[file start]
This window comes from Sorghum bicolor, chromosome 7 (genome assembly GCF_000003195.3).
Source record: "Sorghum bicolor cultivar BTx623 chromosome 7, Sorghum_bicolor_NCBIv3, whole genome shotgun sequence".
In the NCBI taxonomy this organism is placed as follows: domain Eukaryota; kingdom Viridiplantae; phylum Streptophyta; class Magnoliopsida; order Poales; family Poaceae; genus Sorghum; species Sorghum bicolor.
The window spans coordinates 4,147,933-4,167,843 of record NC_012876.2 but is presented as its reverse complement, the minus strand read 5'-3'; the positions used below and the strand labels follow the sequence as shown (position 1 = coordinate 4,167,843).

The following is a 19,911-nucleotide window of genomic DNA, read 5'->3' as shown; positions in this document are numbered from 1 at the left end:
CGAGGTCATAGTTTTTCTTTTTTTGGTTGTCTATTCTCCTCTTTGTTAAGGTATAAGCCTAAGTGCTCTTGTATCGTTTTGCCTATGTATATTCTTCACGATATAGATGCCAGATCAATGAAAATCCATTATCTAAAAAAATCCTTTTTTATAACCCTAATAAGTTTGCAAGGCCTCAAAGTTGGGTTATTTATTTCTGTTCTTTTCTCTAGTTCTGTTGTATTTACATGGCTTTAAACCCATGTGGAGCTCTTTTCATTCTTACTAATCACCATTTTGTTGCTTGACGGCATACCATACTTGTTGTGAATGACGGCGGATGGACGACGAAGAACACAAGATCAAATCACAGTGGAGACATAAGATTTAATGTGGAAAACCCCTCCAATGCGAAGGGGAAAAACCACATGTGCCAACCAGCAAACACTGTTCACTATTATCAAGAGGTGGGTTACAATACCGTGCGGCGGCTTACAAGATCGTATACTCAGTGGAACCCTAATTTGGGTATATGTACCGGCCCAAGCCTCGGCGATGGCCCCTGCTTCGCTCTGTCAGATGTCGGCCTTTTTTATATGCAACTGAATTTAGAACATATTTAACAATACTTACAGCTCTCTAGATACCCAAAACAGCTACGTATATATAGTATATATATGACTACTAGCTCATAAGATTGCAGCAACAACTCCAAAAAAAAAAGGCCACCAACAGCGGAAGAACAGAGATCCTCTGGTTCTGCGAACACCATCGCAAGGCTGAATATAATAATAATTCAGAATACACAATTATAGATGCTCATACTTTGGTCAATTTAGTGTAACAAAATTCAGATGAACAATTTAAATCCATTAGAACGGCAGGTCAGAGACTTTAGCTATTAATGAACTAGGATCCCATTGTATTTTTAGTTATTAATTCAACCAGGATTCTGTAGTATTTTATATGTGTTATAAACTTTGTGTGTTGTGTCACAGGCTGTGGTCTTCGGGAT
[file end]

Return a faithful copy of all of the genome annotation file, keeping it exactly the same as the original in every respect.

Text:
This window comes from Sorghum bicolor, chromosome 7 (genome assembly GCF_000003195.3).
Source record: "Sorghum bicolor cultivar BTx623 chromosome 7, Sorghum_bicolor_NCBIv3, whole genome shotgun sequence".
In the NCBI taxonomy this organism is placed as follows: domain Eukaryota; kingdom Viridiplantae; phylum Streptophyta; class Magnoliopsida; order Poales; family Poaceae; genus Sorghum; species Sorghum bicolor.
The window spans coordinates 4,147,933-4,167,843 of record NC_012876.2 but is presented as its reverse complement, the minus strand read 5'-3'; the positions used below and the strand labels follow the sequence as shown (position 1 = coordinate 4,167,843).

The following is a 19,911-nucleotide window of genomic DNA, read 5'->3' as shown; positions in this document are numbered from 1 at the left end:
CGAGGTCATAGTTTTTCTTTTTTTGGTTGTCTATTCTCCTCTTTGTTAAGGTATAAGCCTAAGTGCTCTTGTATCGTTTTGCCTATGTATATTCTTCACGATATAGATGCCAGATCAATGAAAATCCATTATCTAAAAAAATCCTTTTTTATAACCCTAATAAGTTTGCAAGGCCTCAAAGTTGGGTTATTTATTTCTGTTCTTTTCTCTAGTTCTGTTGTATTTACATGGCTTTAAACCCATGTGGAGCTCTTTTCATTCTTACTAATCACCATTTTGTTGCTTGACGGCATACCATACTTGTTGTGAATGACGGCGGATGGACGACGAAGAACACAAGATCAAATCACAGTGGAGACATAAGATTTAATGTGGAAAACCCCTCCAATGCGAAGGGGAAAAACCACATGTGCCAACCAGCAAACACTGTTCACTATTATCAAGAGGTGGGTTACAATACCGTGCGGCGGCTTACAAGATCGTATACTCAGTGGAACCCTAATTTGGGTATATGTACCGGCCCAAGCCTCGGCGATGGCCCCTGCTTCGCTCTGTCAGATGTCGGCCTTTTTTATATGCAACTGAATTTAGAACATATTTAACAATACTTACAGCTCTCTAGATACCCAAAACAGCTACGTATATATAGTATATATATGACTACTAGCTCATAAGATTGCAGCAACAACTCCAAAAAAAAAAGGCCACCAACAGCGGAAGAACAGAGATCCTCTGGTTCTGCGAACACCATCGCAAGGCTGAATATAATAATAATTCAGAATACACAATTATAGATGCTCATACTTTGGTCAATTTAGTGTAACAAAATTCAGATGAACAATTTAAATCCATTAGAACGGCAGGTCAGAGACTTTAGCTATTAATGAACTAGGATCCCATTGTATTTTTAGTTATTAATTCAACCAGGATTCTGTAGTATTTTATATGTGTTATAAACTTTGTGTGTTGTGTCACAGGCTGTGGTCTTCGGGAT